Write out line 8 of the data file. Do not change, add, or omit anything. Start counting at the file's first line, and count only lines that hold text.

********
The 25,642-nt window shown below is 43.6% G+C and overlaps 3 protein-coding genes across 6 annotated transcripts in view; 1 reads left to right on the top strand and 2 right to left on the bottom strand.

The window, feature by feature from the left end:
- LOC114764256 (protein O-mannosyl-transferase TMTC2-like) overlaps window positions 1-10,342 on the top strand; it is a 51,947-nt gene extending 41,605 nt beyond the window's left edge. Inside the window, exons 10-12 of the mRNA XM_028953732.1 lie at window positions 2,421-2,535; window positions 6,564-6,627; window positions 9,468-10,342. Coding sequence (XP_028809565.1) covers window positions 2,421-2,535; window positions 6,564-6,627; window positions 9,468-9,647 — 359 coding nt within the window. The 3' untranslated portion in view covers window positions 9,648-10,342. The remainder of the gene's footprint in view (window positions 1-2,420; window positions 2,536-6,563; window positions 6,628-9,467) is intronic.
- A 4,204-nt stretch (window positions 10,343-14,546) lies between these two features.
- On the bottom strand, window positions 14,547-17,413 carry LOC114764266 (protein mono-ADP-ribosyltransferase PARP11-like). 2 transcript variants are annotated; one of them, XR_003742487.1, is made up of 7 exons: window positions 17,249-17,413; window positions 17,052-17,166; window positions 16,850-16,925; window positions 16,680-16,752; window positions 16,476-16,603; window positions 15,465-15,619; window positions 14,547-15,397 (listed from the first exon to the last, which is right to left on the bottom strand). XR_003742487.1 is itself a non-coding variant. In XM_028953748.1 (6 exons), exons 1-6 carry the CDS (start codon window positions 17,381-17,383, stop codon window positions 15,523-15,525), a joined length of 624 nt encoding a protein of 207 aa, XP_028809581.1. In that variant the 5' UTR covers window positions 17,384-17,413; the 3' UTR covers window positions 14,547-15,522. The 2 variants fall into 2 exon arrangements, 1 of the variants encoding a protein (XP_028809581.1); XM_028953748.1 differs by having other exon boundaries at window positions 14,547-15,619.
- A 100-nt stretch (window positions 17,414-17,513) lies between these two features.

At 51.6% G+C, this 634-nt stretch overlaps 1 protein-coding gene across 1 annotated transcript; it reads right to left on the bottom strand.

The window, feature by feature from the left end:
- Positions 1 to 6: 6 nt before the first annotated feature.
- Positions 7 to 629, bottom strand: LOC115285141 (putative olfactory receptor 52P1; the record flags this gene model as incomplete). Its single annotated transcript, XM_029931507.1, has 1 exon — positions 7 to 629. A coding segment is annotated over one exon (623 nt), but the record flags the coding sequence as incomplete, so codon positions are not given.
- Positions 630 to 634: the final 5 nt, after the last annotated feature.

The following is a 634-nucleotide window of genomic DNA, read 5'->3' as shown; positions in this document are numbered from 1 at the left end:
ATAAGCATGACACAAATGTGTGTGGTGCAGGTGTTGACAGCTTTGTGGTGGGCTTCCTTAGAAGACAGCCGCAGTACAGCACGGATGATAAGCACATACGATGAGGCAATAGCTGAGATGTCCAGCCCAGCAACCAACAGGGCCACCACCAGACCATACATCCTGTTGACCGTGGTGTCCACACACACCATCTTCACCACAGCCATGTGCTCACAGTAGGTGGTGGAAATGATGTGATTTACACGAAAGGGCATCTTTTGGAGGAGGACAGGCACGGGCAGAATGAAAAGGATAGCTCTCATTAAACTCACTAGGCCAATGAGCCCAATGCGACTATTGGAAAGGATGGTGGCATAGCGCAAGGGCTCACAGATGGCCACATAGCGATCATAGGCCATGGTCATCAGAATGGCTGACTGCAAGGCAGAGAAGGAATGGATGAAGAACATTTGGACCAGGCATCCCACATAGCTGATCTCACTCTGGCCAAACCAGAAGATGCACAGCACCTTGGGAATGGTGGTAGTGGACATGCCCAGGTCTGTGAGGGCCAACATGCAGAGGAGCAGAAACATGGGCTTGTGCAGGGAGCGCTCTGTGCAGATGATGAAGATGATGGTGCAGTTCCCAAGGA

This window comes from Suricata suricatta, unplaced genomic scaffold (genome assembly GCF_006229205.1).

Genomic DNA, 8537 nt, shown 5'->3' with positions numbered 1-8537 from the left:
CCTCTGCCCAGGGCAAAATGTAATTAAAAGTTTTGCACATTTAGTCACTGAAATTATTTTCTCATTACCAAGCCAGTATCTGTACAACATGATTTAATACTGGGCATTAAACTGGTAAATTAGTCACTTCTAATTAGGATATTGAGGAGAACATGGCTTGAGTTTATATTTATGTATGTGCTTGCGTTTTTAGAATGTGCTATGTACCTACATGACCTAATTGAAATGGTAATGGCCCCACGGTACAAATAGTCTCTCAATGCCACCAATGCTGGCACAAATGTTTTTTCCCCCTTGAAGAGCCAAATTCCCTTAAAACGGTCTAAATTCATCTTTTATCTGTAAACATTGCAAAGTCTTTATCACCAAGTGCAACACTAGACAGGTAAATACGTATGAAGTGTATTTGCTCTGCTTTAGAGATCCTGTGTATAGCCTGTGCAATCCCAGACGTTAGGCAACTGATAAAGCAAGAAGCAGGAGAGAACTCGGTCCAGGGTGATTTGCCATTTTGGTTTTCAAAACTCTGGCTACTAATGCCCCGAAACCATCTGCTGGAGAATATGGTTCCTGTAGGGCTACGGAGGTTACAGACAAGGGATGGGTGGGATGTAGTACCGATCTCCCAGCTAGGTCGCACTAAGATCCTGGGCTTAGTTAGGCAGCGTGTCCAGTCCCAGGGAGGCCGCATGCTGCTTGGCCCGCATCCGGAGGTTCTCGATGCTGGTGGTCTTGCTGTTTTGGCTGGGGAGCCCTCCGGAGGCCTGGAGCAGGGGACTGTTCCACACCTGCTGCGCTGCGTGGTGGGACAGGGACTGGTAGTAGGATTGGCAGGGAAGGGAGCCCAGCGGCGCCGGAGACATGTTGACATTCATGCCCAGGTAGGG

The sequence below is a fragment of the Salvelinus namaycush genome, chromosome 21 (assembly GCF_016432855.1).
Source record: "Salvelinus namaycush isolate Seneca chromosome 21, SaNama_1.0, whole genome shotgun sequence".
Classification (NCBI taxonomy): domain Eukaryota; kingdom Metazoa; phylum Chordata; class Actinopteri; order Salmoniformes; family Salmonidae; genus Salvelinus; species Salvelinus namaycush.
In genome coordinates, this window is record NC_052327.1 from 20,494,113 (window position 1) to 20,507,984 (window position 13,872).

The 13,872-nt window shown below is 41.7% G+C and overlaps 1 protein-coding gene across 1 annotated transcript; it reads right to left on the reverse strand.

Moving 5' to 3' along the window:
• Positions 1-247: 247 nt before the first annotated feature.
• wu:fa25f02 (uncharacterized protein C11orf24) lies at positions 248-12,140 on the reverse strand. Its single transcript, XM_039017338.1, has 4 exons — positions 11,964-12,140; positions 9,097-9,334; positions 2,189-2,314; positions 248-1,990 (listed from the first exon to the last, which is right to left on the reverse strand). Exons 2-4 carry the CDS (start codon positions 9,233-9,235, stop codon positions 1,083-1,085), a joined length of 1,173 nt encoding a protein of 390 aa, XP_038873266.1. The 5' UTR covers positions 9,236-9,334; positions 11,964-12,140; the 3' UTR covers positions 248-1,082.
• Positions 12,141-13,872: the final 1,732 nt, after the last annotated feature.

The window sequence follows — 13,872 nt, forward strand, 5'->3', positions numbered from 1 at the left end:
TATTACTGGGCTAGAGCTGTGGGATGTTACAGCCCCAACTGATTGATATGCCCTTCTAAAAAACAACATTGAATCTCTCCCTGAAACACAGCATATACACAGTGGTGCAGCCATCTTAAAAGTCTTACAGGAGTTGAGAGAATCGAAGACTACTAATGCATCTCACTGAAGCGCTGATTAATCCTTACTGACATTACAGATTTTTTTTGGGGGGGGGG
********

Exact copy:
The window, feature by feature from the left end: